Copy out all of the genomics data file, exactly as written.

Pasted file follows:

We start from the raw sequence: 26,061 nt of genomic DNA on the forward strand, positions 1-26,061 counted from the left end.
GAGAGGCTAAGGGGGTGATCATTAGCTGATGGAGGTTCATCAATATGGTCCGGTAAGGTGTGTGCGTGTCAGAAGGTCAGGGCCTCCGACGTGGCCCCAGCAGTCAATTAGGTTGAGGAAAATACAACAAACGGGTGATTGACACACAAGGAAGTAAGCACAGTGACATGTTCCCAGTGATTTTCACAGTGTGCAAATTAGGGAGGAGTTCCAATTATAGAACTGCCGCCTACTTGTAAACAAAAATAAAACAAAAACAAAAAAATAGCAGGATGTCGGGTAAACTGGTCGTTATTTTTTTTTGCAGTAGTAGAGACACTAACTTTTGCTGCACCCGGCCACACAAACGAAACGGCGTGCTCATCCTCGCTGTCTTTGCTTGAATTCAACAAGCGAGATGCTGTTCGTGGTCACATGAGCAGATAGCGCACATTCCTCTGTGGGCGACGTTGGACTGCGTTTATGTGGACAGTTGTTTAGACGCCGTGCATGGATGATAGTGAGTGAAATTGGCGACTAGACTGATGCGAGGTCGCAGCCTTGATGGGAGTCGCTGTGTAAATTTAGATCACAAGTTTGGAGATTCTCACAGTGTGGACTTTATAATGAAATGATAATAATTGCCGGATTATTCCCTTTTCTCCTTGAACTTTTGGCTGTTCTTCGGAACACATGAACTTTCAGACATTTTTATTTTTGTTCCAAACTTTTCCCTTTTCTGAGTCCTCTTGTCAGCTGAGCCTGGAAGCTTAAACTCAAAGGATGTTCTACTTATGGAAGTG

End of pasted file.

We start from the raw sequence: 26,061 nt of genomic DNA on the forward strand, positions 1-26,061 counted from the left end.
GAGAGGCTAAGGGGGTGATCATTAGCTGATGGAGGTTCATCAATATGGTCCGGTAAGGTGTGTGCGTGTCAGAAGGTCAGGGCCTCCGACGTGGCCCCAGCAGTCAATTAGGTTGAGGAAAATACAACAAACGGGTGATTGACACACAAGGAAGTAAGCACAGTGACATGTTCCCAGTGATTTTCACAGTGTGCAAATTAGGGAGGAGTTCCAATTATAGAACTGCCGCCTACTTGTAAACAAAAATAAAACAAAAACAAAAAAATAGCAGGATGTCGGGTAAACTGGTCGTTATTTTTTTTTGCAGTAGTAGAGACACTAACTTTTGCTGCACCCGGCCACACAAACGAAACGGCGTGCTCATCCTCGCTGTCTTTGCTTGAATTCAACAAGCGAGATGCTGTTCGTGGTCACATGAGCAGATAGCGCACATTCCTCTGTGGGCGACGTTGGACTGCGTTTATGTGGACAGTTGTTTAGACGCCGTGCATGGATGATAGTGAGTGAAATTGGCGACTAGACTGATGCGAGGTCGCAGCCTTGATGGGAGTCGCTGTGTAAATTTAGATCACAAGTTTGGAGATTCTCACAGTGTGGACTTTATAATGAAATGATAATAATTGCCGGATTATTCCCTTTTCTCCTTGAACTTTTGGCTGTTCTTCGGAACACATGAACTTTCAGACATTTTTATTTTTGTTCCAAACTTTTCCCTTTTCTGAGTCCTCTTGTCAGCTGAGCCTGGAAGCTTAAACTCAAAGGATGTTCTACTTATGGAAGTG